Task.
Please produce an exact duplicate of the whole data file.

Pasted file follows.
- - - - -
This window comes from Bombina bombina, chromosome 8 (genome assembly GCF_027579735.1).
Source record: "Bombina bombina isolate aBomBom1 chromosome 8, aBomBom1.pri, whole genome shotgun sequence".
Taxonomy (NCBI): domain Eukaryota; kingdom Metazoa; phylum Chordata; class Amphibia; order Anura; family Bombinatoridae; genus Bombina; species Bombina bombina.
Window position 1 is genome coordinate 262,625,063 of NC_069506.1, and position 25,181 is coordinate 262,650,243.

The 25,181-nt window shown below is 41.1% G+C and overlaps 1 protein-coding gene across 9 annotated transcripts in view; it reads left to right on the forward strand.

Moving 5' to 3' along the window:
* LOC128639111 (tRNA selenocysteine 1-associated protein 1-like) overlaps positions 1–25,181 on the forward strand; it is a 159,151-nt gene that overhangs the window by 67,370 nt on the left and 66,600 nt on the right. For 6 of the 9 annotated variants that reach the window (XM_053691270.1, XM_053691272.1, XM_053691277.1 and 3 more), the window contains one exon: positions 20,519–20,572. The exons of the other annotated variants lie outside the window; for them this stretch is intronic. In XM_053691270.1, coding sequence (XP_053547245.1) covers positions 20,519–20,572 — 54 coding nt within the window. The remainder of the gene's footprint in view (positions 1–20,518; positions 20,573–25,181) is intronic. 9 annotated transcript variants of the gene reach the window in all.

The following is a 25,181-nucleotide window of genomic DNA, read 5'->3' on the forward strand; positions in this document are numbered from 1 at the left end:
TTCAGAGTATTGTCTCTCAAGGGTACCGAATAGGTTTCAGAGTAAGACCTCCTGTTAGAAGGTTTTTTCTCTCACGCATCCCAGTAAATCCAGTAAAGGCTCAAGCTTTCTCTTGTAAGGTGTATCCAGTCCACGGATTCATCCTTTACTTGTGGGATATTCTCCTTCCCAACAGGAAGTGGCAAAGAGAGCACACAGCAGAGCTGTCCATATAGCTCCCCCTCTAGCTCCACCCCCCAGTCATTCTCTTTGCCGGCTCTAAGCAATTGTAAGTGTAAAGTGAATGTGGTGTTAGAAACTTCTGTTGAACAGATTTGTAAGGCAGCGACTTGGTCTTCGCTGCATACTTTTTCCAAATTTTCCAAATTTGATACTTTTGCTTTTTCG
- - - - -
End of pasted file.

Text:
This window comes from Bombina bombina, chromosome 8 (genome assembly GCF_027579735.1).
Source record: "Bombina bombina isolate aBomBom1 chromosome 8, aBomBom1.pri, whole genome shotgun sequence".
Taxonomy (NCBI): domain Eukaryota; kingdom Metazoa; phylum Chordata; class Amphibia; order Anura; family Bombinatoridae; genus Bombina; species Bombina bombina.
Window position 1 is genome coordinate 262,625,063 of NC_069506.1, and position 25,181 is coordinate 262,650,243.

The 25,181-nt window shown below is 41.1% G+C and overlaps 1 protein-coding gene across 9 annotated transcripts in view; it reads left to right on the forward strand.

Moving 5' to 3' along the window:
* LOC128639111 (tRNA selenocysteine 1-associated protein 1-like) overlaps positions 1–25,181 on the forward strand; it is a 159,151-nt gene that overhangs the window by 67,370 nt on the left and 66,600 nt on the right. For 6 of the 9 annotated variants that reach the window (XM_053691270.1, XM_053691272.1, XM_053691277.1 and 3 more), the window contains one exon: positions 20,519–20,572. The exons of the other annotated variants lie outside the window; for them this stretch is intronic. In XM_053691270.1, coding sequence (XP_053547245.1) covers positions 20,519–20,572 — 54 coding nt within the window. The remainder of the gene's footprint in view (positions 1–20,518; positions 20,573–25,181) is intronic. 9 annotated transcript variants of the gene reach the window in all.

The following is a 25,181-nucleotide window of genomic DNA, read 5'->3' on the forward strand; positions in this document are numbered from 1 at the left end:
TTCAGAGTATTGTCTCTCAAGGGTACCGAATAGGTTTCAGAGTAAGACCTCCTGTTAGAAGGTTTTTTCTCTCACGCATCCCAGTAAATCCAGTAAAGGCTCAAGCTTTCTCTTGTAAGGTGTATCCAGTCCACGGATTCATCCTTTACTTGTGGGATATTCTCCTTCCCAACAGGAAGTGGCAAAGAGAGCACACAGCAGAGCTGTCCATATAGCTCCCCCTCTAGCTCCACCCCCCAGTCATTCTCTTTGCCGGCTCTAAGCAATTGTAAGTGTAAAGTGAATGTGGTGTTAGAAACTTCTGTTGAACAGATTTGTAAGGCAGCGACTTGGTCTTCGCTGCATACTTTTTCCAAATTTTCCAAATTTGATACTTTTGCTTTTTCG